The idea seems so obvious it’s hard to explain why no one beat Roseanna Vitro to the project, but her recent album “Sail Away” is the first featuring a jazz singer applying her acute interpretive skills to Randy Newman’s vast and vivid songbook.
A veteran improviser who’s often explored material outside the standard repertoire, the New York City-based Vitro makes a rare Bay Area appearance Sunday afternoon at the Jazzschool accompanied by an enviable rhythm section with pianist Matt Clark, bassist Dan Fieszli, and drummer Akira Tana.
An artist who has never shied away from politics, Vitro is clearly drawn to Newman’s warts-and-all portraits of America, like the title track’s meditation upon the legacy of slavery, and the urban despair of “Baltimore.” Which isn’t to say that Vitro is only interested in Newman’s biting wit and caustic commentary. She interprets “If I Didn’t Have You,” the Academy Award-winning theme from the 2002 hit “Monsters, Inc.” as an insinuating bossa nova.
“I felt so at home singing Newman’s songs,” Vitro says. “If you look at the American Songbook, most of that work was created for film and theater. He’s actually expanding the American Songbook. Some of the greatness has gone under the radar, because it’s being sung by a big wooly animal or created for an animated film.”
For the New Orleans-raised Newman, writing for film was like opening up a franchise in the family business. Three of his uncles, nine-time Oscar winner Alfred Newman, Lionel Newman and Emil Newman, were esteemed Hollywood composers, and today his nephew Joey Newman and cousins Thomas Montgomery Newman and David Newman are successful film and television composers. For Vitro, the combination of wit, sentiment, bruised cynicism and openhearted vulnerability made Newman’s songbook an irresistible target.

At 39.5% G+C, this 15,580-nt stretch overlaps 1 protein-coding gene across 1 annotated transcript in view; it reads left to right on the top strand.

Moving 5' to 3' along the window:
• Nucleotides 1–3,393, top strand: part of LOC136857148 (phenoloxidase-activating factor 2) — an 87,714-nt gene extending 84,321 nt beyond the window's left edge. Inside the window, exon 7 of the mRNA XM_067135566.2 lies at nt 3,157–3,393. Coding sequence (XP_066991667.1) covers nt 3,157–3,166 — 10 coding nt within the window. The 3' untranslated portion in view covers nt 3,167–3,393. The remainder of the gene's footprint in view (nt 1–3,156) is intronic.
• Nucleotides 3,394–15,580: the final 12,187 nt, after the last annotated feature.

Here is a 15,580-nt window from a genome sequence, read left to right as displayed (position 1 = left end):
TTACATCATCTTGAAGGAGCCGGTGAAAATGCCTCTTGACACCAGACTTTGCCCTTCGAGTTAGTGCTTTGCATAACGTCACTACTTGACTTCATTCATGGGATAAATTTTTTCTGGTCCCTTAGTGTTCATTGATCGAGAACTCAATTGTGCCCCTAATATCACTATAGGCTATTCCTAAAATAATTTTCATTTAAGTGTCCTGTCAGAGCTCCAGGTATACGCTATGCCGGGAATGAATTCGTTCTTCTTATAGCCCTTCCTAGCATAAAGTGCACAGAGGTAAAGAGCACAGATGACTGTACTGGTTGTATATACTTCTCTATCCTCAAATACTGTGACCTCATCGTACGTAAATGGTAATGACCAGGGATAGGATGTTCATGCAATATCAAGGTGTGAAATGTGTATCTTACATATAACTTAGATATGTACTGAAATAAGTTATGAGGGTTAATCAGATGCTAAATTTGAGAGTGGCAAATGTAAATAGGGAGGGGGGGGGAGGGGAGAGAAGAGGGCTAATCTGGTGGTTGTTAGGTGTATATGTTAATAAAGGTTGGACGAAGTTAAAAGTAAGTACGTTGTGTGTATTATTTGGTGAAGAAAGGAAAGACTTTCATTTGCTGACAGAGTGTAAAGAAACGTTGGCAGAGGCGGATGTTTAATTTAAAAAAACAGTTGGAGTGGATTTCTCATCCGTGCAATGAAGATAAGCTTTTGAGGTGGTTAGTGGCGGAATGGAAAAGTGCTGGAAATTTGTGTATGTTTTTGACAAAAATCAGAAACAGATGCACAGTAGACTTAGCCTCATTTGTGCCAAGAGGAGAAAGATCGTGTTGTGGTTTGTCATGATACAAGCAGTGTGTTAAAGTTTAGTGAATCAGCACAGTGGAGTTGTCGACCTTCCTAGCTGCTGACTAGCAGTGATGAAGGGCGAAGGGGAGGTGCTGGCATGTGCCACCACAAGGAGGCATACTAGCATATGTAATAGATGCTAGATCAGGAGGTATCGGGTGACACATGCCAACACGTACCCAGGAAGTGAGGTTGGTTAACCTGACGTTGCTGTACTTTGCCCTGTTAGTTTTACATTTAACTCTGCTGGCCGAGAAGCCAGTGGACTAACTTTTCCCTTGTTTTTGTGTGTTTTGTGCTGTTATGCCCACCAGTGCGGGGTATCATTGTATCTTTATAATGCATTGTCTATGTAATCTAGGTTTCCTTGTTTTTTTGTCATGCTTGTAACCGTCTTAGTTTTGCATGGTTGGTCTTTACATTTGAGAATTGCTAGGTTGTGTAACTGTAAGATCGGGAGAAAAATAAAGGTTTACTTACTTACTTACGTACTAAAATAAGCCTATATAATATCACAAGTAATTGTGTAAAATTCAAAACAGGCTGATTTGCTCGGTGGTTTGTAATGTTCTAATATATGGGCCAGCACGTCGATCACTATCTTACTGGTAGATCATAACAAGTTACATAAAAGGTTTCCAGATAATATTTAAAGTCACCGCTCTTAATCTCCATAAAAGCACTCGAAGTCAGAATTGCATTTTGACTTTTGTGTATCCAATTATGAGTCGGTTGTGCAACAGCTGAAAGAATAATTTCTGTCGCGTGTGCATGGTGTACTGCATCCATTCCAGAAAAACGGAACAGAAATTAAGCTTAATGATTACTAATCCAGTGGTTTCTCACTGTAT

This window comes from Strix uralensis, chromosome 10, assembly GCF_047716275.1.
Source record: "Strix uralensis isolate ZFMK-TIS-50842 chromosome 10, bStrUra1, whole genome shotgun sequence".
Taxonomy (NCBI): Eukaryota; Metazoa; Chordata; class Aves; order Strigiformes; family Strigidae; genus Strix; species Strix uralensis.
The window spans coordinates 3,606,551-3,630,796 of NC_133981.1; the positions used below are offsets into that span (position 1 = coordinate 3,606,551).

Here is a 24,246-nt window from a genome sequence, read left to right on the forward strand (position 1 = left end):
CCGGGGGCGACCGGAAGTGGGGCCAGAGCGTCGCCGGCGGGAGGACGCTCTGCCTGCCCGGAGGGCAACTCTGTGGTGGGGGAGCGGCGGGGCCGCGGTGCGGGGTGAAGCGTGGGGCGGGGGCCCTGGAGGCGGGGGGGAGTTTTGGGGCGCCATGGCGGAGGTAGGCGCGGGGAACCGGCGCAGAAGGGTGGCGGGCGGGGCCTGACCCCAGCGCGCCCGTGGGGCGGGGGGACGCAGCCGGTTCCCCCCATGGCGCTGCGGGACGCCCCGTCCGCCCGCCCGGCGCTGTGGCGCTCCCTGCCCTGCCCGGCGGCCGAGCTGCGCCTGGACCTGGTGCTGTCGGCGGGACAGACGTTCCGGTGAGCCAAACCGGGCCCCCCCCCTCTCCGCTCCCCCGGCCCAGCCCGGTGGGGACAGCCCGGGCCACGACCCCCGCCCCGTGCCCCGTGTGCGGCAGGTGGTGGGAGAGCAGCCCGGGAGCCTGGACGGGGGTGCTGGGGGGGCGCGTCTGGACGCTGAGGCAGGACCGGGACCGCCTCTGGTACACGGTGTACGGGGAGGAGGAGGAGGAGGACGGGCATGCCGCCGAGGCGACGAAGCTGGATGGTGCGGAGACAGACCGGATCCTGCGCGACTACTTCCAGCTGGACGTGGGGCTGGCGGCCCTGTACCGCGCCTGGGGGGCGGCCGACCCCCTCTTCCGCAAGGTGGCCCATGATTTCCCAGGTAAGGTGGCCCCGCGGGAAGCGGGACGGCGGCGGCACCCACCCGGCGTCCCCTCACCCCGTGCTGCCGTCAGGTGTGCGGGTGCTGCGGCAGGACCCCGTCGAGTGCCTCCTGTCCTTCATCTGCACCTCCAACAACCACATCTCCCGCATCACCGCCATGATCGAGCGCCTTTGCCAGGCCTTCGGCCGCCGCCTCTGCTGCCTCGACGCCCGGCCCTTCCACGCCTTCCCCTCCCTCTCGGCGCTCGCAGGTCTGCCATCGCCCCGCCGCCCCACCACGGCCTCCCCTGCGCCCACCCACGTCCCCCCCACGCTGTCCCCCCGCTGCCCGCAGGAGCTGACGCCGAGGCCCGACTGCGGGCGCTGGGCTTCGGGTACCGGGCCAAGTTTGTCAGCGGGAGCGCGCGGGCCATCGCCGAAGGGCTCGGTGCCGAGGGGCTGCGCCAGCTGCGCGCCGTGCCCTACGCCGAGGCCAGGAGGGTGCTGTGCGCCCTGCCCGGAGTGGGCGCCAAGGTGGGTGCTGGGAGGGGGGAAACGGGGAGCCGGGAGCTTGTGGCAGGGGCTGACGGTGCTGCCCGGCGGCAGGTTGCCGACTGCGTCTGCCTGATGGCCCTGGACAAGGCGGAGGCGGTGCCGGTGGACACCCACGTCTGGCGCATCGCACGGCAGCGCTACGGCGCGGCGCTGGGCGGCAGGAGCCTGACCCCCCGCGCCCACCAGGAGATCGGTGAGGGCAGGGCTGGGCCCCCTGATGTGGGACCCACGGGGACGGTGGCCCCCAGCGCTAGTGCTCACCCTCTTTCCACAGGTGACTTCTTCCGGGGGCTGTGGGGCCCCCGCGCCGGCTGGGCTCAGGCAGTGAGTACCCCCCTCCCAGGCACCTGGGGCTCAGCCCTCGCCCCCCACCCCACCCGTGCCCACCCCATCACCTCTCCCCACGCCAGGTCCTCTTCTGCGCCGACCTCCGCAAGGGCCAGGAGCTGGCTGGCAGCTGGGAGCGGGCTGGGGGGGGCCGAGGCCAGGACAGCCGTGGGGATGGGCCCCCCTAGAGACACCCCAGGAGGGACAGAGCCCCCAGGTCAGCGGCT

“What I love about Randy Newman is his ability to tell a story, and the fact that his music is Southern flavored with a real taste of New Orleans,” she says. “I’m from the South, and whether I’m singing swing, Ray Charles or Bill Evans, I have an undercurrent of blues, country and gospel that informs whatever I’m doing.”
Growing up in Arkansas, Vitro was weaned on music. Her Italian-born father was a professional gambler who loved opera, and her mother’s family sang gospel (“You know all that music from ‘O Brother, Where Art Thou?’ That’s my family’s music,” Vitro says). She fell in love with singing as a child, and by the time she reached her teens in the mid 1960s she was determined to join a rock band. Fleeing Texarkana for Houston, Tex., she started meeting musicians around the Gulf Coast scene through classified adds placed by rock combos seeking a singer.
On one of her early rock gigs, a bassist informed her that she seemed to have the makings of a jazz singer, and she started checking out Carmen McRae, Ella Fitzgerald and Nancy Wilson. Veteran crooner Ray Sullenger, who had performed with Paul Whiteman, heard her and realized she had a gift. He decided to take her under his wing, giving her career pointers and organizing a “coming out” party to introduce her to the Houston jazz community. The great Texas tenor saxophonist Arnett Cobb attended the event, and became another important mentor.
When she made the move to Manhattan in the mid-1970s, Cobb regularly invited her to sit in when he played the Village Vanguard. Under Cobb’s auspices, she performed with a parade of jazz greats, including Oscar Peterson, Bill Evans, Buddy Rich, Mulgrew Miller, and Randy Brecker.
“Arnett was so generous with everything he did,” Vitro says. “All he wanted for playing on the album was a glass of vodka and burger and a pickle. He’d always say, Roseanna you’ve gotta calm down. You don’t have to sing everything. It’s taken me 35 years to figure that out. I was so into being on fire. I didn’t have a boring life.”
Andrew Gilbert lives in west Berkeley and covers music and dance for the San Jose Mercury News, Contra Costa Times, Los Angeles Times, Boston Globe and East Bay Express.
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